Major Joseph Graham, Charlotte
The marker for Joseph Graham is a 6-foot high bolder of Winnsboro granite with a bronze plaque attached. The plaque is shield shaped with a round on flat top. In relief above the inscription is tree branch holding a hornet’s nest. Beneath the inscription is the spinning wheel insignia of the Daughters of the American Revolution above a pair of crossed sabers. Graham was a captain at the time of the events described on the plaque. Later in the war he attained the rank of Major. The plaque is dated 1916 but the marker was placed and dedicated in 1918.
Images (provided by Linda Dalton, Historic Sugaw Creek Academy & Burying Grounds, Sugaw Creek Presbyterian Church): Plaque
MAJOR JOSEPH GRAHAM / PATRIOT, SOLDIER, STATESMAN / RECEIVED NINE WOUNDS IN / BATTLE OF CHARLOTTE / WAS LEFT FOR DEAD ON / SUGAW CREEK ROAD / SEPTEMBER 26, 1780 / ERECTED BY / THE MECKLENBURG DECLARATION / OF INDEPENDENCE CHAPTER / DAUGHTERS OF THE / AMERICAN REVOLUTION / 1916
Sugaw Creek Presbyterian Church
May 20, 1918
35.258540 , -80.794660 View in Geobrowse
David A. Norris and Daniel W. Barefoot. 2006. "Charlotte, Battle of," NCpedia.org (accessed June 20, 2014) Link
The Mecklenburg Historical Association, http://www.meckdec.org/, (accessed January 31, 2017) Link
Williams, Max R. 1986. “Graham, Joseph,” NCPedia.org, (accessed January 31, 2017) Link
“D.A.R. Chapter Unveils Marker,” The Charlotte Observer (Charlotte, NC), May 18, 1918
“Monument to General Graham,” The Charlotte News (Charlotte, NC), May 21, 1918
Winnsboro granite, bronze
Mecklenburg Declaration of Independence Chapter Daughters of the American Revolution
Mrs. W.L. Moore regent of the Mecklenburg Declaration of Independence Chapter Daughters of the American Revolution was mistress of ceremonies. Major William A. Graham, the North Carolina Commissioner of Agriculture, a member of the same family as Joseph Graham was the featured speaker and gave a talk on patriotism. Misses Sarah and Bessie Hall, lineal descendants of Graham unveiled the plaque. Those in attendance sang “America” to close the program.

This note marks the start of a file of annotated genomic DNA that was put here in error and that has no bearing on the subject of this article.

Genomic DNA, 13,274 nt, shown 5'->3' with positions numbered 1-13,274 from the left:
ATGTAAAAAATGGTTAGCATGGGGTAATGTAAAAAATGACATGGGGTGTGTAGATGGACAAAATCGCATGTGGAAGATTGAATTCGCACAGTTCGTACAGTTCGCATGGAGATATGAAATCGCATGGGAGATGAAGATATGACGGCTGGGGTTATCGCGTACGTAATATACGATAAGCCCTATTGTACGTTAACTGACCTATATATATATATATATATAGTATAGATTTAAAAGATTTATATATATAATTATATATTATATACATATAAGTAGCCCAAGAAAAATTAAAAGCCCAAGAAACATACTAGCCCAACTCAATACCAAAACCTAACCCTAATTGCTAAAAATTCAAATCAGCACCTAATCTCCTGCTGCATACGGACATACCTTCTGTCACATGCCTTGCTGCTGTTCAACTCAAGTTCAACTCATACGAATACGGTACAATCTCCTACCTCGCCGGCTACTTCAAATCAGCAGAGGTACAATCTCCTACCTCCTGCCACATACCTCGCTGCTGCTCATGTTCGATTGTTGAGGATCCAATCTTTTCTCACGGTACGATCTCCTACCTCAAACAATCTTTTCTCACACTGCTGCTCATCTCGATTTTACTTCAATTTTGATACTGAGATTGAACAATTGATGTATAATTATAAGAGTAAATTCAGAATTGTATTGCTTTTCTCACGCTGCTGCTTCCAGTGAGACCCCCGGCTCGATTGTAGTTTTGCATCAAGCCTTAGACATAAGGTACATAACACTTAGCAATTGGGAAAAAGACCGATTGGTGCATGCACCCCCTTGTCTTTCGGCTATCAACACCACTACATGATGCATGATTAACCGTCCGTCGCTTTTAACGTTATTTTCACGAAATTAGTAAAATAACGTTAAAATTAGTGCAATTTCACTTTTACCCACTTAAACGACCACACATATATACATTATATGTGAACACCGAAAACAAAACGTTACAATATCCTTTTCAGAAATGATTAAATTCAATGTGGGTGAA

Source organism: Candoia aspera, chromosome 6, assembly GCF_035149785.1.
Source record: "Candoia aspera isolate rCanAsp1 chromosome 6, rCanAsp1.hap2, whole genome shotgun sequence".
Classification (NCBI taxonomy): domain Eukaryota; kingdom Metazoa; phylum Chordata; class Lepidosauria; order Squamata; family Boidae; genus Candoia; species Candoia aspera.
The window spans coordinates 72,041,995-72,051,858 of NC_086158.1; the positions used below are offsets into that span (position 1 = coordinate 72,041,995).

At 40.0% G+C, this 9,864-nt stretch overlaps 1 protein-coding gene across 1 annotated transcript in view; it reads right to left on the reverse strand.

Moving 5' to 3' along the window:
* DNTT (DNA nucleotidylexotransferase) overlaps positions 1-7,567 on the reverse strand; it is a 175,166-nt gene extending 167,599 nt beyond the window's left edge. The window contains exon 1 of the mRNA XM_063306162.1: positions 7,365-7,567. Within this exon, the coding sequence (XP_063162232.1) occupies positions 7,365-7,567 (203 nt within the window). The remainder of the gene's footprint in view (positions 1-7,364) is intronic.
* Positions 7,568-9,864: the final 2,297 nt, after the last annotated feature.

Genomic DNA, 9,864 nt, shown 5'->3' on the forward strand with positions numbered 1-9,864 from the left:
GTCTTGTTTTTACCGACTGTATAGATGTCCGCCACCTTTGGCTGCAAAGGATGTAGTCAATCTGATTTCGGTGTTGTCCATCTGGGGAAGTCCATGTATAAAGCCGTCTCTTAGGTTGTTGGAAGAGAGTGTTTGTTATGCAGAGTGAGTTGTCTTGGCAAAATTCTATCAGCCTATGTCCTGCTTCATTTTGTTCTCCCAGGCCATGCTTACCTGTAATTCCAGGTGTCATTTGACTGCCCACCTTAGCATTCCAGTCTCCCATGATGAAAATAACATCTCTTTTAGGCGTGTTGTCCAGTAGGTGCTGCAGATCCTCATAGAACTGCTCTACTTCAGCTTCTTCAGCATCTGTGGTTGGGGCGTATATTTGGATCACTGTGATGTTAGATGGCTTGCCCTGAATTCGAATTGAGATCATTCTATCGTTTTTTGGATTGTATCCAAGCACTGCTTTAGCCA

Lord Cornwallis came to Charlotte in the fall of 1780 on his way to try and destroy the Continental Army. He stayed only sixteen days due to the intensity of local partisan actions against his troops. Because of this he later referred to Charlotte as “A Hornet’s Nest of Rebellion” giving rise to Charlotte being called the Hornet’s Nest City today. Graham was wounded during rear guard fighting as patriot militia forces withdrew in defeat from the Battle of Charlotte.
Graham was a member of the first board of trustees of the University of North Carolina. During the war of 1812 he was appointed a brigadier general of North Carolina and South Carolina militia.
The marker is located across Sugar Creek Road from Sugaw Creek Presbyterian Church (101 West Sugar Creek Rd, Charlotte, NC 28213).
The memorial marker stands under a line of mature trees in front of an iron fence near the entrance into the church cemetery.